Tuesday, 20 January 2009

Elections, the European Parliament, and a Europe-wide debate

The European elections are very disappointing for those who want to see European issues debated in a way that informs the public and gives them a choice that matters in the EP, instead of local issues dominating the EP elections and devaluing the EP's legitimacy. Low voter turnout and a poor public knowledge of the EP also detract from the democratic legitimacy that the EP lays claim to.

The EUobserver has recently reported that "vast majority of EU citizens remain unaware that European elections will take place later this year". The article also mentions some of the measures that have been taken to raise awareness of the EP and the up and coming elections. While some of these measures are good, in the end the local will always dominate if the national media cannot be induced to report on the elections in any way other than through national eyes.

It would also help if the EP party groups would take the elections more seriously. As Julien Frisch has noted, the biggest group, the EPP-ED, hasn't even bothered to mention the elections on its website.

National parties dominate the EP through the group structure, and this is especially so at election time, as the national parties are the ones to pick the candidates. Local involvement in picking candidates is good if done well, but in having "nationalised" European parties and debate, this does little to dispell the EP election's character of being a "second-order" election, where the national government and opposition parties are pitted against each other.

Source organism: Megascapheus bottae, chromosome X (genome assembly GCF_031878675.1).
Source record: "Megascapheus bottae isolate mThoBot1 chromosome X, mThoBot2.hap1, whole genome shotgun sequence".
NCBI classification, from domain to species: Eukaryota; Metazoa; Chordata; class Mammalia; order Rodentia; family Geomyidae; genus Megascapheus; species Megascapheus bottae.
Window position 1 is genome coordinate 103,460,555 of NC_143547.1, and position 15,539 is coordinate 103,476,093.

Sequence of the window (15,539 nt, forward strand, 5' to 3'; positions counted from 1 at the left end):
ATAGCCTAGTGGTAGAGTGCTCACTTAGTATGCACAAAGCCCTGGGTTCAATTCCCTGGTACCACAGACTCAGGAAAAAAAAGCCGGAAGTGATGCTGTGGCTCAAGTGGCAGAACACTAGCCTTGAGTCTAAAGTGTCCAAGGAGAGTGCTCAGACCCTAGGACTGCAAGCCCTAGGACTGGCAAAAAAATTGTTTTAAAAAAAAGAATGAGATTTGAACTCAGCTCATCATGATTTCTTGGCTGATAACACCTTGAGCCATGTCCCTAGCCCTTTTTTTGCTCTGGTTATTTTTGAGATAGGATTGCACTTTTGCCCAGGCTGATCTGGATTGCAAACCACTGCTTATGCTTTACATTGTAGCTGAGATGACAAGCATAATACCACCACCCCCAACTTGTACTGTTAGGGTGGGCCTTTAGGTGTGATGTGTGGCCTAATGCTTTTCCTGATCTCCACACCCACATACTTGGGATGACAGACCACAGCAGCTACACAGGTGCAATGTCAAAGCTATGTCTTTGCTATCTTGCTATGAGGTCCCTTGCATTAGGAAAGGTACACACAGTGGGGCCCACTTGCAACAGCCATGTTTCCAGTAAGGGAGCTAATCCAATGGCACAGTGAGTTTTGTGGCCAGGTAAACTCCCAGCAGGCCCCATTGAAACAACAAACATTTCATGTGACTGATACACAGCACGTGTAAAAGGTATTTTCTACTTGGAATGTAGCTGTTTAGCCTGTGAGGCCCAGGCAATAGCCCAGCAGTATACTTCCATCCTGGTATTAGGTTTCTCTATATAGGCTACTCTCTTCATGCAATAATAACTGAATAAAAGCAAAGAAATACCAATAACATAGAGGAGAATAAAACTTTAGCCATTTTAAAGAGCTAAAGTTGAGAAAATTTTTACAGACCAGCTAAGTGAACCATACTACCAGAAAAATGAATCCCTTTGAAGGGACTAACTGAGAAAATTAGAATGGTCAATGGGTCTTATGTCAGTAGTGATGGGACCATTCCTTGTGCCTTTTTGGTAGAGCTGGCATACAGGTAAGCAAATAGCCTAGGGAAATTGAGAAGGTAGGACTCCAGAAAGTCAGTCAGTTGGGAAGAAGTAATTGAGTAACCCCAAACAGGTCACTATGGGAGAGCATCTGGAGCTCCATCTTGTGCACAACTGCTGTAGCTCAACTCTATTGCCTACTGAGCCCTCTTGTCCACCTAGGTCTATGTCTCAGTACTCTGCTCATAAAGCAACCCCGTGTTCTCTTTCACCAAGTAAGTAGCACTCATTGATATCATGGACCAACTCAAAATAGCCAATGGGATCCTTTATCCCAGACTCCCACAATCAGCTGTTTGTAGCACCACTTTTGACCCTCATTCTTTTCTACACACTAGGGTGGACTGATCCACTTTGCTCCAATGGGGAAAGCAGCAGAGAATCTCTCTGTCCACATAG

I previously advocated having pan-European televised debates between possibile EP presidental candidates. Now that I've thought it through more, I don't think that it would fit the EP president race. However, I still see merit in the idea of a pan-European televised debate between the group party leaders, either as a one off, or as a series leading up to the elections, each based on a different set of issues.

It is far from a cure to the problems faced by EP election campaigns, but it would be a start in breaking the stranglehold of very narrow national debates on the EP elections. It may even start to break the link between the "vote against the government" impulse, if people can see that it's European issues and politicans that they're voting for or against (and if they know more of what they can do), and not just the usual national figures.

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